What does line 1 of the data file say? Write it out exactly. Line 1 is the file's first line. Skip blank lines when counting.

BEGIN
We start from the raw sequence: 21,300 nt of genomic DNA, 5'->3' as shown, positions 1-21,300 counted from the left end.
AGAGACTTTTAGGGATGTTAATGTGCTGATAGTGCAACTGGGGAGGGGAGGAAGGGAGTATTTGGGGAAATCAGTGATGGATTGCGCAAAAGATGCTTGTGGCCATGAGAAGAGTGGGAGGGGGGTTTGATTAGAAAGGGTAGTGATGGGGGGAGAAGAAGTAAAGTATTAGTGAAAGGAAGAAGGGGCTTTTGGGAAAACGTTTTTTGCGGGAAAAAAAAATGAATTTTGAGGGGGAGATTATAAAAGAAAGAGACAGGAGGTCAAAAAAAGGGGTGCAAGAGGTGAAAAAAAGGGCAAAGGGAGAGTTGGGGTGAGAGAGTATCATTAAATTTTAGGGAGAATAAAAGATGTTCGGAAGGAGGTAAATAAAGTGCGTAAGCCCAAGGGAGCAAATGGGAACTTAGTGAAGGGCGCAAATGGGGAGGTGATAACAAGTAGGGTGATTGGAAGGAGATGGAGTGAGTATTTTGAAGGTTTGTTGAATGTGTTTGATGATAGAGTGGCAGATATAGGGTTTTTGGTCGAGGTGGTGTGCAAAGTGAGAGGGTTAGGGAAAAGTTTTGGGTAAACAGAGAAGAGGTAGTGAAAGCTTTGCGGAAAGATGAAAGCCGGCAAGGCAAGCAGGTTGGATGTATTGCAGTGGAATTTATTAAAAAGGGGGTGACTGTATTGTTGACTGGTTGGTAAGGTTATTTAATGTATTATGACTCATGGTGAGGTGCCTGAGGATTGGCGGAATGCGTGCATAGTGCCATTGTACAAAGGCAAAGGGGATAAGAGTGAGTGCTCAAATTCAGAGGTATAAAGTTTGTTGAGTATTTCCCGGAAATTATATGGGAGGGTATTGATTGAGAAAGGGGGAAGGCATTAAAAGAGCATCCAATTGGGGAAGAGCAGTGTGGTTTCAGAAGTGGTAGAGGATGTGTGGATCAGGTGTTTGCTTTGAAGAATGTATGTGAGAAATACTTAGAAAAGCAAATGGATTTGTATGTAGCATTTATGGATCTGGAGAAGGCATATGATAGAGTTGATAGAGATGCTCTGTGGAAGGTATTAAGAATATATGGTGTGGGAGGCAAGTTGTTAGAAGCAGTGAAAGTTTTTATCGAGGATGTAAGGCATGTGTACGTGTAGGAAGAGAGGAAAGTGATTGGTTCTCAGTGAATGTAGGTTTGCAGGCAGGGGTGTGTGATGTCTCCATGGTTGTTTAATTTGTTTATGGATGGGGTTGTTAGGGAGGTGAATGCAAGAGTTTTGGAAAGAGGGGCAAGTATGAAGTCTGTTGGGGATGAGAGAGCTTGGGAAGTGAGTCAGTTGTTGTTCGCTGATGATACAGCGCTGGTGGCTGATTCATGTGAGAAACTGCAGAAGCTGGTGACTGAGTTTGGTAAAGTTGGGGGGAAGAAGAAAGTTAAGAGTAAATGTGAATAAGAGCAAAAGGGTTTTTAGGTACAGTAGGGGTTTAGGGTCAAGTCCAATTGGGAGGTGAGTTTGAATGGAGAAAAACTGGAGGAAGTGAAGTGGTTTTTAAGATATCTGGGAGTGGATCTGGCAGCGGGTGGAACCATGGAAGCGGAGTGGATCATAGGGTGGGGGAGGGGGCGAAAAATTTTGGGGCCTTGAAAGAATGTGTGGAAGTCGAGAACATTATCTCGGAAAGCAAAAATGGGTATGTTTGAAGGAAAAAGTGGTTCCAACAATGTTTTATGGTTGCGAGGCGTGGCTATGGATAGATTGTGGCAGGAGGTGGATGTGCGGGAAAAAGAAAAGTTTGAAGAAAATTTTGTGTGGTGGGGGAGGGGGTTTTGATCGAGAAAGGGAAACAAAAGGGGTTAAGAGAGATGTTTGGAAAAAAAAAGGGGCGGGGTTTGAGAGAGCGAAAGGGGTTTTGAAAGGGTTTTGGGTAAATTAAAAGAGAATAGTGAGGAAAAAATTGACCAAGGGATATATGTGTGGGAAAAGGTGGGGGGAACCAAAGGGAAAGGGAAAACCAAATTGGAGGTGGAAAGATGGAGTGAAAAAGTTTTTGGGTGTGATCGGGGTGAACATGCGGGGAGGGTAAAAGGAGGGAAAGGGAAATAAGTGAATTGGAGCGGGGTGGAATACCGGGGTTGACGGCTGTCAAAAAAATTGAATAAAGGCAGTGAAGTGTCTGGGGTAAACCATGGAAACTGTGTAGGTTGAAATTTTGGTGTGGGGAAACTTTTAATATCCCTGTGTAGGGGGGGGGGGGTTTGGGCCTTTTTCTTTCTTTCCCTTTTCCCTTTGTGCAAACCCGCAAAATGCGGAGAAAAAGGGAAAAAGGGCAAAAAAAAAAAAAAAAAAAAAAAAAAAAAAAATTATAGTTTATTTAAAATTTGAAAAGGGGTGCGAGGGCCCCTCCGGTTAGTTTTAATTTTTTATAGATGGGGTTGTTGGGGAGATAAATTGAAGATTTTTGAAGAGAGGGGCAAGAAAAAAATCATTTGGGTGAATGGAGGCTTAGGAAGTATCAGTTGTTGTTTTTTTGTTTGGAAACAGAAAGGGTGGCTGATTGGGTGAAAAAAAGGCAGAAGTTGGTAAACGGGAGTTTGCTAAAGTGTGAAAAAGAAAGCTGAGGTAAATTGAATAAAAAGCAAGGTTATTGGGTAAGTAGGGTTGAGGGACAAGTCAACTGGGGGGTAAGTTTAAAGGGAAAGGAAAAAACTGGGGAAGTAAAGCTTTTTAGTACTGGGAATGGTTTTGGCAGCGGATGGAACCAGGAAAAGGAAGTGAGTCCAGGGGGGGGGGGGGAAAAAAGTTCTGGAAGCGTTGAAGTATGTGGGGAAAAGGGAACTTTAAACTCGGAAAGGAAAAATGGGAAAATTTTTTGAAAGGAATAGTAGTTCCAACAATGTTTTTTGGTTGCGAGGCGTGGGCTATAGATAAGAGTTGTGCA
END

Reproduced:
We start from the raw sequence: 21,300 nt of genomic DNA, 5'->3' as shown, positions 1-21,300 counted from the left end.